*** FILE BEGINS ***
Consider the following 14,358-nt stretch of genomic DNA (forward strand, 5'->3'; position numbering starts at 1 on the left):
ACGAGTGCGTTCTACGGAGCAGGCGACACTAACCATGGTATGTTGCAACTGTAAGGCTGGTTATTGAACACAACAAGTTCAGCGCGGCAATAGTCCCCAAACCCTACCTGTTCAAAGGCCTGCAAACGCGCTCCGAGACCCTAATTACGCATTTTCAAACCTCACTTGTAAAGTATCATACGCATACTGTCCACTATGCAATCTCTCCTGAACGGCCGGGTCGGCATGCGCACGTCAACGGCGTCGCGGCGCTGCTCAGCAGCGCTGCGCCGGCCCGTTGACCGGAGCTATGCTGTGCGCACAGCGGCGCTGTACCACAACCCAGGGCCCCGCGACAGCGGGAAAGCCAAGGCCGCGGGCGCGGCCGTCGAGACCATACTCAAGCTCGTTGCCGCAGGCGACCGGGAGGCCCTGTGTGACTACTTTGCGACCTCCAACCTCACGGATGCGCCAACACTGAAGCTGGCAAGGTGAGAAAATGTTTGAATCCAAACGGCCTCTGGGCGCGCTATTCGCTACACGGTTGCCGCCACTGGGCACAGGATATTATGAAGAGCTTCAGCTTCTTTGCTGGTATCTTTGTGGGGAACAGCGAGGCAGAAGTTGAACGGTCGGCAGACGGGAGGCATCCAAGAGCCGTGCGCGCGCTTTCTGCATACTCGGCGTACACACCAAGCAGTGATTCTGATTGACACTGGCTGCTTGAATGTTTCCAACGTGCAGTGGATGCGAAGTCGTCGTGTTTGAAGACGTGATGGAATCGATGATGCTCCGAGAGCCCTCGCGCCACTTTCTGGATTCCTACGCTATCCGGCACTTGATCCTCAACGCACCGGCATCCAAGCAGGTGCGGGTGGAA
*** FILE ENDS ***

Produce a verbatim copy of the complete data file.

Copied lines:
Consider the following 14,358-nt stretch of genomic DNA (forward strand, 5'->3'; position numbering starts at 1 on the left):
ACGAGTGCGTTCTACGGAGCAGGCGACACTAACCATGGTATGTTGCAACTGTAAGGCTGGTTATTGAACACAACAAGTTCAGCGCGGCAATAGTCCCCAAACCCTACCTGTTCAAAGGCCTGCAAACGCGCTCCGAGACCCTAATTACGCATTTTCAAACCTCACTTGTAAAGTATCATACGCATACTGTCCACTATGCAATCTCTCCTGAACGGCCGGGTCGGCATGCGCACGTCAACGGCGTCGCGGCGCTGCTCAGCAGCGCTGCGCCGGCCCGTTGACCGGAGCTATGCTGTGCGCACAGCGGCGCTGTACCACAACCCAGGGCCCCGCGACAGCGGGAAAGCCAAGGCCGCGGGCGCGGCCGTCGAGACCATACTCAAGCTCGTTGCCGCAGGCGACCGGGAGGCCCTGTGTGACTACTTTGCGACCTCCAACCTCACGGATGCGCCAACACTGAAGCTGGCAAGGTGAGAAAATGTTTGAATCCAAACGGCCTCTGGGCGCGCTATTCGCTACACGGTTGCCGCCACTGGGCACAGGATATTATGAAGAGCTTCAGCTTCTTTGCTGGTATCTTTGTGGGGAACAGCGAGGCAGAAGTTGAACGGTCGGCAGACGGGAGGCATCCAAGAGCCGTGCGCGCGCTTTCTGCATACTCGGCGTACACACCAAGCAGTGATTCTGATTGACACTGGCTGCTTGAATGTTTCCAACGTGCAGTGGATGCGAAGTCGTCGTGTTTGAAGACGTGATGGAATCGATGATGCTCCGAGAGCCCTCGCGCCACTTTCTGGATTCCTACGCTATCCGGCACTTGATCCTCAACGCACCGGCATCCAAGCAGGTGCGGGTGGAA